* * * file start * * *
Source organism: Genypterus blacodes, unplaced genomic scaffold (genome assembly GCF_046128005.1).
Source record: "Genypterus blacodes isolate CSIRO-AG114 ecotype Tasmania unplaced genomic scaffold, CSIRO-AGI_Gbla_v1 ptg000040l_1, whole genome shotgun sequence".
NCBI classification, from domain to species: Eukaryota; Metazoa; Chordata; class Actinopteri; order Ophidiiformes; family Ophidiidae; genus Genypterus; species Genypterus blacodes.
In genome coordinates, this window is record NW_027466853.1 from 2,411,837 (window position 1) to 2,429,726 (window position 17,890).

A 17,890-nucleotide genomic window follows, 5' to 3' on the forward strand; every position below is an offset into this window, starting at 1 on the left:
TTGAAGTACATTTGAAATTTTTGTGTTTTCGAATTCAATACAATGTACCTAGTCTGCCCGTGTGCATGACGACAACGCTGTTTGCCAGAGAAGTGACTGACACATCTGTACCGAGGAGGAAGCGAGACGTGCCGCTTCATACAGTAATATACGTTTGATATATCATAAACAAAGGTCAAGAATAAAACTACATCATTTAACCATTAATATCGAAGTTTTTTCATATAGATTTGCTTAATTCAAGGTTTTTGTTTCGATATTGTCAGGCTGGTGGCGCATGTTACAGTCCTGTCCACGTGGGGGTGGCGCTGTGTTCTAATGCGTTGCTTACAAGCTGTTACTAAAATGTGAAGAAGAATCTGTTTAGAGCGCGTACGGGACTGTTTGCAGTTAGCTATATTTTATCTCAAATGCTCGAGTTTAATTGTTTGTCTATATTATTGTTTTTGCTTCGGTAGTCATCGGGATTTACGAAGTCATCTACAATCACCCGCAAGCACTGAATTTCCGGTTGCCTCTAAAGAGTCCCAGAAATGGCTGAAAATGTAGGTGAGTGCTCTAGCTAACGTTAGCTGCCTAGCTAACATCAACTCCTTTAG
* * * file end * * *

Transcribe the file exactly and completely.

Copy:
Source organism: Genypterus blacodes, unplaced genomic scaffold (genome assembly GCF_046128005.1).
Source record: "Genypterus blacodes isolate CSIRO-AG114 ecotype Tasmania unplaced genomic scaffold, CSIRO-AGI_Gbla_v1 ptg000040l_1, whole genome shotgun sequence".
NCBI classification, from domain to species: Eukaryota; Metazoa; Chordata; class Actinopteri; order Ophidiiformes; family Ophidiidae; genus Genypterus; species Genypterus blacodes.
In genome coordinates, this window is record NW_027466853.1 from 2,411,837 (window position 1) to 2,429,726 (window position 17,890).

A 17,890-nucleotide genomic window follows, 5' to 3' on the forward strand; every position below is an offset into this window, starting at 1 on the left:
TTGAAGTACATTTGAAATTTTTGTGTTTTCGAATTCAATACAATGTACCTAGTCTGCCCGTGTGCATGACGACAACGCTGTTTGCCAGAGAAGTGACTGACACATCTGTACCGAGGAGGAAGCGAGACGTGCCGCTTCATACAGTAATATACGTTTGATATATCATAAACAAAGGTCAAGAATAAAACTACATCATTTAACCATTAATATCGAAGTTTTTTCATATAGATTTGCTTAATTCAAGGTTTTTGTTTCGATATTGTCAGGCTGGTGGCGCATGTTACAGTCCTGTCCACGTGGGGGTGGCGCTGTGTTCTAATGCGTTGCTTACAAGCTGTTACTAAAATGTGAAGAAGAATCTGTTTAGAGCGCGTACGGGACTGTTTGCAGTTAGCTATATTTTATCTCAAATGCTCGAGTTTAATTGTTTGTCTATATTATTGTTTTTGCTTCGGTAGTCATCGGGATTTACGAAGTCATCTACAATCACCCGCAAGCACTGAATTTCCGGTTGCCTCTAAAGAGTCCCAGAAATGGCTGAAAATGTAGGTGAGTGCTCTAGCTAACGTTAGCTGCCTAGCTAACATCAACTCCTTTAG